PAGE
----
Meteora Monasteries

The word Meteora means literally 'hovering in the air' and of course brings to mind the word meteor. What created this rare geological phenomenon is one of the mysteries of nature and there are many theories though they remain theories and none have been proven. But as amazing a marvel of nature as these giant rocks are the buildings on the top of these are a marvel of man and seem just as miraculous and make Meteora one of the most spectacular places to visit in Greece.

The area of Meteora was originally settled by monks who lived in caves within the rocks during the 11th Century. But as the times became more unsure during an age of Turkish occupation, brigandry and lawlessness, they climbed higher and higher up the rock face until they were living on the inaccessable peaks where they were able to build by bringing material and people up with ladders and baskets and build the first monasteries. This was also how the monasteries were reached until the nineteen twenties and now there are roads, pathways and steps to the top. There are still examples of these baskets which are used for bringing up provisions. Back in the days when these baskets were the only way to get to the monasteries a nervous pilgrim asked his monk host if they ever replace the rope. "Of course we do" he replied."Whenever it breaks", which I am sure put the guy at ease. But now you don't have to worry about ropes breaking since the monasteries are all connected by a series of pathworks that if you begin early enough you can see them all in one day. They are also connected by roads so if you are coming by car and don't have all day to wander around you can also get close enough and then continue on foot.

During the Turkish occupation it was the monasteries which kept alive the Hellenic culture and traditions and were not only relgious centers but academic and artistic as well. It is believed that were it not for the monasteries, Hellenic culture would have disappeared and modern Greece would be a reflection of the Ottoman empire with little knowledge of its roots and history. The monasteries attracted not only the deeply religious, but the philosophers, poets, painters and the deep thinkers of Greece. Today only six of the monasteries are active:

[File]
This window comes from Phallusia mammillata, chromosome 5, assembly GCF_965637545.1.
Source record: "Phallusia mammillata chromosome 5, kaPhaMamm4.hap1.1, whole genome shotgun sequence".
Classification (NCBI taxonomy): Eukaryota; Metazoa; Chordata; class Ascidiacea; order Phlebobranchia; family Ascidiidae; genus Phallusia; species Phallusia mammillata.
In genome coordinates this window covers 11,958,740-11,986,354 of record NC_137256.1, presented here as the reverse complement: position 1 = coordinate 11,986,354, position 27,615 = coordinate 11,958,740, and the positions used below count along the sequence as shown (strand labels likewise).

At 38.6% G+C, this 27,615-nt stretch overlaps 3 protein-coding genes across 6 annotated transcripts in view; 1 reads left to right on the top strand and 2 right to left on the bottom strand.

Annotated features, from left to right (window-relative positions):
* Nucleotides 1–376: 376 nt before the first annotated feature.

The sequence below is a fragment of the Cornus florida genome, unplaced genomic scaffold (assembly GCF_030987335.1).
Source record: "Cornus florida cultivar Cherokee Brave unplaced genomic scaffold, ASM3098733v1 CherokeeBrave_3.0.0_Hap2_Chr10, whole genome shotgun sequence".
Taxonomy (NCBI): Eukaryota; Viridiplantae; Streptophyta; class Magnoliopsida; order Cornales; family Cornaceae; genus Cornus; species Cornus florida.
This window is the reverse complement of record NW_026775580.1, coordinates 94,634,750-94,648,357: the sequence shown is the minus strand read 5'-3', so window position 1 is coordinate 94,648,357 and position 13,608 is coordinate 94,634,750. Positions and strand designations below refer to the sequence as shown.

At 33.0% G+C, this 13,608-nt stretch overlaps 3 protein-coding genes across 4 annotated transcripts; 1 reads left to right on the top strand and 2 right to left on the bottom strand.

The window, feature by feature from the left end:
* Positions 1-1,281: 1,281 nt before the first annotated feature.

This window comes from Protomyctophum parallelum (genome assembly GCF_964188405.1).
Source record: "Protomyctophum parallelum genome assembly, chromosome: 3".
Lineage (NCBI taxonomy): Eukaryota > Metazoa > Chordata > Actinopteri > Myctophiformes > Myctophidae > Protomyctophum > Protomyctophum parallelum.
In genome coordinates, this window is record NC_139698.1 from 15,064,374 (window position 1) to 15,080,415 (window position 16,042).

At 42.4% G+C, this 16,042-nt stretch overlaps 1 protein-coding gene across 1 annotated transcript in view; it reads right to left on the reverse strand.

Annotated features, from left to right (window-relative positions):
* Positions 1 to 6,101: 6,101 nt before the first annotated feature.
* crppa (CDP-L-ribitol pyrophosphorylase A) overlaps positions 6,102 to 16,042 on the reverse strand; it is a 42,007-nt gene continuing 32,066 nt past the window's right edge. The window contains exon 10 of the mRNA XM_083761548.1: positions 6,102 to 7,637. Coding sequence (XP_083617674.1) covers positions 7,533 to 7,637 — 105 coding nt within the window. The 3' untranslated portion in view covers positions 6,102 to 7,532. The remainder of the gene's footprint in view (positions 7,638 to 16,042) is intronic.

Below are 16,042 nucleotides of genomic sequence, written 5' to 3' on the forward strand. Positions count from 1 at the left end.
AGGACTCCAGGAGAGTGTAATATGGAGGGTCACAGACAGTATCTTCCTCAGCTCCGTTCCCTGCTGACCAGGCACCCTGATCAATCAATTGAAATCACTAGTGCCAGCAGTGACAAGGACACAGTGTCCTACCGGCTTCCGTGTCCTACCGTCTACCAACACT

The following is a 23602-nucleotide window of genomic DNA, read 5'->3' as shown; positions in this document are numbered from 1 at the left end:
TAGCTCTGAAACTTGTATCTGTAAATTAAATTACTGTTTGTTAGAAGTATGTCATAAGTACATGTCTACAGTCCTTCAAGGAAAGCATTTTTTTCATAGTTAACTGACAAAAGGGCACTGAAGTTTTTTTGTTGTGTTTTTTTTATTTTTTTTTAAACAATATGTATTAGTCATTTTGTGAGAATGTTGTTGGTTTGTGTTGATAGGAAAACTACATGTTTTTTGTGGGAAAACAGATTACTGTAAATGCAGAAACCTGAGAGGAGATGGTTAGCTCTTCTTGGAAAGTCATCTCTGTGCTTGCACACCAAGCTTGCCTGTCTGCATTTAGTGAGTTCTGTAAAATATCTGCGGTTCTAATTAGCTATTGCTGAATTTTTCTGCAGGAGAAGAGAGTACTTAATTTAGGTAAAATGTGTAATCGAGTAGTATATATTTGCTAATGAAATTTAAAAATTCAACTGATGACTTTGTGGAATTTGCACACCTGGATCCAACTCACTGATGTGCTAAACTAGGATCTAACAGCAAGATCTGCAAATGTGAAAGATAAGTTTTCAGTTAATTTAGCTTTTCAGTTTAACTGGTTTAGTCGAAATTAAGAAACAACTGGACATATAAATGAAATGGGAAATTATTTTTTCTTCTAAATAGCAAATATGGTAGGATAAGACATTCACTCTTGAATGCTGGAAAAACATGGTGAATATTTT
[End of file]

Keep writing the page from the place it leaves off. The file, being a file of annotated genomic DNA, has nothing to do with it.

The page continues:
* Agia Triada or Holy Trinity
* Monastery of Agios Nikolaos Anapafsas
* Megalo Meteoro or Metamorphisis
* Varlaam Monastery
* Roussanou Monastery
* Agios Stefanos

There is a 2 euro fee to enter each of the monasteries and proper attire is required. Women must wear skirts below the knees though in some monasteries these are provided for women in shorts or slacks. Men's arms must be covered and they must wear long pants. Monasteries are closed between one and three every day. The monasteries themselves, besides prividing an incredible view are full of religious treasures, wall paintings, icons and libraries rich in old manuscripts. Most of them were built in the 1500's and then added to over the centuries.

Meteora is also a great place to go rock climbing and there is a rock climbing school for beginners as well as programs in the area for beginners and advanced climbers.

The two closest towns to Meteora are Kalambaka and Kastraki and these are where most people stay.

The name Kalambaka comes from the Turkish word Kalembak which means beautiful fortress. The Cathedral of the Dormition of the Virgin, a three-aisled basilica built in the time of Justinian and rebuilt in 1309 by Andronicus Paleologus is worth the visit. The town itself was destroyed by the Germans in World War Two so it is pretty modern with apartment buildings and a downtown that looks like a small city. Nearby is the Theopetra, a cave inhabited from Palaeolithic times.

The village of Kastraki in the shade of the rocks of Meteora is a popular destination for the rock climbers who can walk out the door of their hotel and be climbing in a few minutes. It's a great place to take walks to and from. Because of the popularity of Meteora this little town can get pretty busy in the summer.